In a constant attempt to gain a younger audience, Facebook has launched a new standalone iOS app called Lifestage, geared towards users 21 and younger. To create a bio, instead of text, video snippets of your likes, dislikes, best friend, dance moves, and more are recorded and compiled into a profile for others to watch. While users 22 and over can technically still download and use Lifestage, they will only be able to see their own profiles as the app is designed for high schoolers to get to know their classmates better. A Tinder-like swipe lets teens block certain users from seeing their profile if necessary. People can start off by choosing their high school but are only able to see others’ profiles once 20 or more users join from that school — similar to how Facebook originally started.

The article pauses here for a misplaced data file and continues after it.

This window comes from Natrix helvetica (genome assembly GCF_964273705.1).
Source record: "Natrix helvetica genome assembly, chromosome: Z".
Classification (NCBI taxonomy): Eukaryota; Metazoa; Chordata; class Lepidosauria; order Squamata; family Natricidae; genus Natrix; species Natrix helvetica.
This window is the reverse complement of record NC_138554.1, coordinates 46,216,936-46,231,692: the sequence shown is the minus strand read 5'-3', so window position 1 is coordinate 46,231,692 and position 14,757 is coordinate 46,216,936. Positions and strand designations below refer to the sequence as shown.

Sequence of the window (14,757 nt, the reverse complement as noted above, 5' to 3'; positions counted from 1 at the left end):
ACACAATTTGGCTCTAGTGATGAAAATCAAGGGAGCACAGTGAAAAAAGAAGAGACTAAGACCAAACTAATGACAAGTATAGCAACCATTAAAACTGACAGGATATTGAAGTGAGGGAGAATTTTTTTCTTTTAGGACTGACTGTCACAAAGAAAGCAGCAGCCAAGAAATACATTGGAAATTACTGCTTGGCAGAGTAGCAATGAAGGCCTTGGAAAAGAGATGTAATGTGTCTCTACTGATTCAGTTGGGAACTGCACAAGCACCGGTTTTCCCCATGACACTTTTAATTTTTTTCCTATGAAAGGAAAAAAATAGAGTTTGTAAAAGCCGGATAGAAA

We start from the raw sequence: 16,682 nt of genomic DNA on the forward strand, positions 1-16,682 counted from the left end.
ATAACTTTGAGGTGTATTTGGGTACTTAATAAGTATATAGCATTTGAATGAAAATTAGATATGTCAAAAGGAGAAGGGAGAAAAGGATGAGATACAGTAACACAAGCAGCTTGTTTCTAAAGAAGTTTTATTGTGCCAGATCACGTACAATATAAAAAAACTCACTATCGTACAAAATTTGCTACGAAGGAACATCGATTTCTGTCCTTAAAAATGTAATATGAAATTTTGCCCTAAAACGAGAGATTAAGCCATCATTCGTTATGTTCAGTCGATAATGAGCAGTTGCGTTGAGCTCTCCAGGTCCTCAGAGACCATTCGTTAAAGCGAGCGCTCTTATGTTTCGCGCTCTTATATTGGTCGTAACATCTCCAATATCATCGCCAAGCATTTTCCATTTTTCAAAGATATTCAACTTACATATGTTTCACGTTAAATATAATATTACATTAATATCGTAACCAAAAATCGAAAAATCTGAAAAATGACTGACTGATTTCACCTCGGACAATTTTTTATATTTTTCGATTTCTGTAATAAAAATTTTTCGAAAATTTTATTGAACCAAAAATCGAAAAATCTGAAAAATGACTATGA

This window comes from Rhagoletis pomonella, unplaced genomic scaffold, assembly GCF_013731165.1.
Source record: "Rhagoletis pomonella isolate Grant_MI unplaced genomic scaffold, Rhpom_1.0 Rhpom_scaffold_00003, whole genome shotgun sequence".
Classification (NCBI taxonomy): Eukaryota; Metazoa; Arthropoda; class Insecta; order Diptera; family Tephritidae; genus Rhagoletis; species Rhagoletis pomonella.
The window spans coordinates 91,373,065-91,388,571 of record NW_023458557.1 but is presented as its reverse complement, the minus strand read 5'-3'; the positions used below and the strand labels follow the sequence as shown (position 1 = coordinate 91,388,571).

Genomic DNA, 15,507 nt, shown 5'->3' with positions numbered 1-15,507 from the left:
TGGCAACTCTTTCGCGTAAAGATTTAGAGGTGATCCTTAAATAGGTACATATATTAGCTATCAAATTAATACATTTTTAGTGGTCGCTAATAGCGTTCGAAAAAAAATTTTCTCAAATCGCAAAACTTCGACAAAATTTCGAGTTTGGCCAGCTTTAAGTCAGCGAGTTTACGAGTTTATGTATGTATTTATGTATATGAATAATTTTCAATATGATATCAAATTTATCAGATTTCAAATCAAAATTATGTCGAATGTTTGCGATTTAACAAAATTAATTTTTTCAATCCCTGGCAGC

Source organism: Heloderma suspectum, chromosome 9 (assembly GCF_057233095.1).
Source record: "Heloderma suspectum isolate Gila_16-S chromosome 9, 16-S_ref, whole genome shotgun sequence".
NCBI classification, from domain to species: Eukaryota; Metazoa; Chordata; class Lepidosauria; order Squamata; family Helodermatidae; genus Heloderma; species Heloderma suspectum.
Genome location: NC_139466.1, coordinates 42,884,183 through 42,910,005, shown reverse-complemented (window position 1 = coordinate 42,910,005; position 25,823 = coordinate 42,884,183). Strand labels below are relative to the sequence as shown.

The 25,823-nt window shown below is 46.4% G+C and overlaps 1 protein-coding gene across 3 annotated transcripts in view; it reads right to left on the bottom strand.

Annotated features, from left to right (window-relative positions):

The launch of Lifestage was envisioned and led by Facebook’s 19-year-old product manager Michael Sayman. The precocious teen taught himself to code at 13 and created 4Snaps, a photo charades app, before joining the team as an intern and eventually a full-time employee. He spent the last two years coming up with Lifestage, along with a group of three engineers and one designer. “I wanted to work on an app that my demographic would relate to, or at least that my friends would want to use,” Sayman tells TechCrunch.
While Facebook has had its fair share of failures for standalone apps, Lifestage could also succeed by providing insight on improving its video features, since that’s where Mark Zuckerberg sees the future of the business heading.